Security Bank & Trust Co. v. Larkin, Hoffman, Daly, Lindgren Ltd., __ N.W.2d __ (Minn. 2018); File June 27, 2018, A16-1810. I reported this case when it was in the Court of Appeals. This Court reversed the Court of Appeals. The facts are simple. Client had attorney draft a revocable trust for client. The trust devised about 45% of the trust property to a person more than 37.5 years younger than the trustor thereby triggering a generation-skipping transfer tax (GSTT) of about $1.645 million. The allegation is that the attorney never advised the trustor about the tax or options to reduce the tax. The holding of the Supreme Court is simple but the analysis is significant. The Supreme Court held that a personal representative does not have standing to bring a malpractice claim that did not exist before the testator died but would have standing if the claim existed before death. The Court also held that the trustee of the decedent’s revocable trust did not have standing to bring a malpractice claim because a trust is not a person and therefore not an intended third-party beneficiary of the attorney-client relationship. There is a great to deal unpack in this case.
Standing of a personal representative or trustee. Standing is a central issue. Under Minnesota law, a malpractice case survives a testator’s death (if it accrues before death). Minn. Stat. § 573.01. If damages accrue before the testator dies thereby creating a tort claim then the personal representative has standing to bring the tort claim. Minn. Stat. § 524.3-703(c). Note that contract claims can also be brought but they are subject to the non-claim statute of the probate code, Minn. Stat. 524.3-803(a), while tort claims are not included in the definition of “claims” in probate, Minn. Stat. § 524.1-201(8), and are not subject to the non-claim statute. With regard to trustees, this Court found that the trustee is not a third party intended beneficiary of the attorney-client relationship. The Court said: “[a] trust, then, is not itself a ‘thing’ or a person under the law.” Therefore it could not be the intended beneficiary of the attorney-client relationship. While the Court did leave the possibility open that a trust might be such a beneficiary in certain cases, such was not the case here.
What are the elements to a claim? First, each element of a claim must exist. In transactions such as estate planning, the elements to a claim include (1) the existence of the attorney-client relationship, (2) acts constituting negligence or breach of contract, (3) that such acts were the proximate cause of plaintiff’s damages, and (4) that but for the attorney’s conduct the plaintiff would have obtained a more favorable result in the relevant matter. In estate planning cases where a third party argues that he or she is a direct and intended beneficiary of the lawyer’s services, further analysis is needed. To be a direct and intended beneficiary, the party must be “a direct beneficiary of a transaction if the transaction has[,] as a central purpose[,] an effect on the third party and the effect is intended as a purpose of the transaction.” If that is proven then the court must then apply the Lucas v. Hamm, 364 P.2d 685 (Cal. 1961) factors to determine whether the lawyer is liable to a third party. These factors include: (1) the extent to which the transaction was intended to affect the plaintiff, (2) the foreseeability of harm to him, (3) the degree of certainty that the plaintiff suffered injury, (4) the closeness of connection between the defendant’s conduct and the injury, and (5) the policy of preventing future harm. This Court found that a personal representative stands in the decedent’s shoes and therefore satisfies the first element of the test. The alleged facts, taken as plead, may satisfy the remaining elements of a claim in this case.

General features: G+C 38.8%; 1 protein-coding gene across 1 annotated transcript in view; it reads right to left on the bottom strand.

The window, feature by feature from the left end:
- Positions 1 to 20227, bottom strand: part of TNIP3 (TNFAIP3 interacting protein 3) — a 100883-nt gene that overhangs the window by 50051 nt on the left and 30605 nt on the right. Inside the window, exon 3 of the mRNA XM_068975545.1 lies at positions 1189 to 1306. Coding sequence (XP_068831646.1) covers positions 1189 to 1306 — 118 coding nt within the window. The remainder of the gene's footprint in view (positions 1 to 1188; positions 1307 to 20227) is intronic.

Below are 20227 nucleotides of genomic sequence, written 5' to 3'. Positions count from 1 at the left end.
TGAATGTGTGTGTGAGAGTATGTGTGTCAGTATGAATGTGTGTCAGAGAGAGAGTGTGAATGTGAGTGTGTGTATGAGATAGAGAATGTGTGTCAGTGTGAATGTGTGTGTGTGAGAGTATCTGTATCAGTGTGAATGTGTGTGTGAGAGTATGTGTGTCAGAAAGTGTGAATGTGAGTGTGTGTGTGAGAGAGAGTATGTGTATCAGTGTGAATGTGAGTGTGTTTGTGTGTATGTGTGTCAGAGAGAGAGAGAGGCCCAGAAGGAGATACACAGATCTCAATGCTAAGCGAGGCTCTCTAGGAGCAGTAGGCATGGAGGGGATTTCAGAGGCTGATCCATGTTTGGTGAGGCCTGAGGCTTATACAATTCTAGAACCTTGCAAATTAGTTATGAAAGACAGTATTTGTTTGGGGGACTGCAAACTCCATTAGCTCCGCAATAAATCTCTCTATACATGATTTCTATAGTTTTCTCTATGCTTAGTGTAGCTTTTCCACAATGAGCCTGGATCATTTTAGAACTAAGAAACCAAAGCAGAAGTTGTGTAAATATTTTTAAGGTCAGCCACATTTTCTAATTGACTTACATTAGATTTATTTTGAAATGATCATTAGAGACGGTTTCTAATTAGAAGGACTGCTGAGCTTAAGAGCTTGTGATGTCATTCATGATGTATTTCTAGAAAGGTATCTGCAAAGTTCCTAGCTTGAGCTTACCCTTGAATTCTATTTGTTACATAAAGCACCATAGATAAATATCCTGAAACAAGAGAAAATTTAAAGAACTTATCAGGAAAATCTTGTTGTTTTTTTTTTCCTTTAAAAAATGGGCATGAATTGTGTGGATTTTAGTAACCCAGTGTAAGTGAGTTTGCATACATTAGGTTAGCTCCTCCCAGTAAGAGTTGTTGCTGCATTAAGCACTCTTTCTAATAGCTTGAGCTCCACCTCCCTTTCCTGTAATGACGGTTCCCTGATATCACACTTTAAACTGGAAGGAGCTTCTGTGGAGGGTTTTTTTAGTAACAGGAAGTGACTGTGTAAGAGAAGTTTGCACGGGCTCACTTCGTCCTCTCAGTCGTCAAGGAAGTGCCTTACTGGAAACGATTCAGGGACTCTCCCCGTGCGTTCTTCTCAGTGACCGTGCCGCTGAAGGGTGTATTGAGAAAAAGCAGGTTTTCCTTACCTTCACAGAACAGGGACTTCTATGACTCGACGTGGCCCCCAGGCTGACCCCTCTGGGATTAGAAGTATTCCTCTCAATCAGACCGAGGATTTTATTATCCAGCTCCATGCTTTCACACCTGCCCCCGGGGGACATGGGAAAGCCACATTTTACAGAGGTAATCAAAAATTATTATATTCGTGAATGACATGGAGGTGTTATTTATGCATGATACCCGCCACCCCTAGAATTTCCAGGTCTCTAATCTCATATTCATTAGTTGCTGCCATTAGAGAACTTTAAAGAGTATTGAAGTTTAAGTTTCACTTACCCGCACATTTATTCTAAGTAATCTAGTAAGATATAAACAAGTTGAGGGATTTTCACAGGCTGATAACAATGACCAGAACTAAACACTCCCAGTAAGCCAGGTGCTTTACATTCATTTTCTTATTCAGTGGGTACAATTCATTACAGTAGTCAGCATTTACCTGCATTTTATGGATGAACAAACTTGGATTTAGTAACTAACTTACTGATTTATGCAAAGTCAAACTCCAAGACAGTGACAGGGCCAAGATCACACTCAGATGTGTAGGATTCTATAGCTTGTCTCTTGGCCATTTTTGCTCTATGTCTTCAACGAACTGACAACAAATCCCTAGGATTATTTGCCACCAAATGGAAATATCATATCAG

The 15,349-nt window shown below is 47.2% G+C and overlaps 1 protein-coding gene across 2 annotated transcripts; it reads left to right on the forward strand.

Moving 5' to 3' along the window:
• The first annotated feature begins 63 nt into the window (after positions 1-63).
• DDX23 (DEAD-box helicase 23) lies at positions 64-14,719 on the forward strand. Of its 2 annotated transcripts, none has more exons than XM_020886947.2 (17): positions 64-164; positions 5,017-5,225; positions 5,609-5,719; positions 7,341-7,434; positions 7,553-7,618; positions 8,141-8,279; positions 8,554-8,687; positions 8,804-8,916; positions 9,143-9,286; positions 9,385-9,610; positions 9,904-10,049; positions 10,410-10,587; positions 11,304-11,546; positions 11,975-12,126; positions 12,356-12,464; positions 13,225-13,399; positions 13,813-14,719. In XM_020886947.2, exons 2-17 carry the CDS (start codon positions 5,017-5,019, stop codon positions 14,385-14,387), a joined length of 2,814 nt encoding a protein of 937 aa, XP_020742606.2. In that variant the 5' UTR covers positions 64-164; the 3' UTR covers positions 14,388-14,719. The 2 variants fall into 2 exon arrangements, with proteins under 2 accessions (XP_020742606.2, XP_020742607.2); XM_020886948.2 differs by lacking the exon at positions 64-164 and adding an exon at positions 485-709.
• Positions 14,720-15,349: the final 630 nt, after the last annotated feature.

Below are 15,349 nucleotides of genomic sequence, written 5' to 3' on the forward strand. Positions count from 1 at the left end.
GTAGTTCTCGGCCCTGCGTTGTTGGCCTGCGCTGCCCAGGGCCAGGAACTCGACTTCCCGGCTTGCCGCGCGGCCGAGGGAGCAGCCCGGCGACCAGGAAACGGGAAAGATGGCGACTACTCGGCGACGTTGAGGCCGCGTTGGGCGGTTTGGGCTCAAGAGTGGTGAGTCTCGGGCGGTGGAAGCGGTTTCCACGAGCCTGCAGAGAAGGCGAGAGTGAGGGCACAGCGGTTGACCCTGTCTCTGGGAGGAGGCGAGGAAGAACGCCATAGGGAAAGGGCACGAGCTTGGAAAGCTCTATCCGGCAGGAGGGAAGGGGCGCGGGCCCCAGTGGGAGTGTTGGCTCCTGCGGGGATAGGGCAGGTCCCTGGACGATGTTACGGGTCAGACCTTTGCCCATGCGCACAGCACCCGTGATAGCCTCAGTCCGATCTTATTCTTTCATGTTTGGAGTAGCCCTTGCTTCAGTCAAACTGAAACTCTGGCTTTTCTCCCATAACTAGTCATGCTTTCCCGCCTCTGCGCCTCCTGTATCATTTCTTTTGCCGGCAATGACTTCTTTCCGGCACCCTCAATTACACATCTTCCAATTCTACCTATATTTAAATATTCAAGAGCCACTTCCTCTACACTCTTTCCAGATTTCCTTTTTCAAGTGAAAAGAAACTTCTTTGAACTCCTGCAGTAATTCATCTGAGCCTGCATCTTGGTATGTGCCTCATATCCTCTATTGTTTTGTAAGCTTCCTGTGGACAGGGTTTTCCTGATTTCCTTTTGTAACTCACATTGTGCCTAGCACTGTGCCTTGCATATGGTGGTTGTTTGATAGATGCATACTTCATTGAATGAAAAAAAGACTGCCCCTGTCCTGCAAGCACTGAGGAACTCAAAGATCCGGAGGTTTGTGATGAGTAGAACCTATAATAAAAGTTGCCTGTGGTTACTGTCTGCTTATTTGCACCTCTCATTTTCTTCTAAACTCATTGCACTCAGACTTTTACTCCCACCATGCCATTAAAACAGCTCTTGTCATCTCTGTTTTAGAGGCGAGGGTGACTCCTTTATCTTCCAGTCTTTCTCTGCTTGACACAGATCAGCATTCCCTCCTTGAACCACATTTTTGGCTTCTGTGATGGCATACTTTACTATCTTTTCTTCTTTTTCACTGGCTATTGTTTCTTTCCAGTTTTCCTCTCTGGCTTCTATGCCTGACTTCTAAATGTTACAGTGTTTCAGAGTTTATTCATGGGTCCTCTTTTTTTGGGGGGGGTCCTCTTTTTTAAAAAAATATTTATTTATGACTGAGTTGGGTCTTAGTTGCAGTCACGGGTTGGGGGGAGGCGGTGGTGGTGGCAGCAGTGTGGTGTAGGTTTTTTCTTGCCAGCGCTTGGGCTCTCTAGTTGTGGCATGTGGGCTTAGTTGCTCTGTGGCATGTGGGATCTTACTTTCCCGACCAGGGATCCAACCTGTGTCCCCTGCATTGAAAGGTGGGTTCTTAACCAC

When does the claim accrue? When some damage accrues. If the personal representative (or trustee) has standing and a claim can be proven, the next big questions is: When does the claim accrue? The answer is when “some damage” accrues. If you can prove some damage occurred as the result of professional negligence then the claim has accrued. The term “some damage” is to be interpreted broadly and does not require that the majority or substantial portion of the possible damages has taken place. However, the Court held that “some damage” included a “concrete harm created either by financial liability or the loss of a legal right” and goes on to say that in this case the decedent suffered no “material injury” to accrue damages before death. The Court found that mere reliance on bad advice is not some damage that results in an accrued claim. While it seems we only need “some damage” the Court seemed to still require some type of material injury to make a claim accrue. So in the estate planning context, some damage can accrue while the client is alive and some damage can accrue after the client dies. If the damage accrues when the client is alive then the client can sue for malpractice while alive and the personal representative can sue for malpractice after death for the decedent. But if some damage accrues after death, it seems only the intended third party beneficiary can sue for malpractice.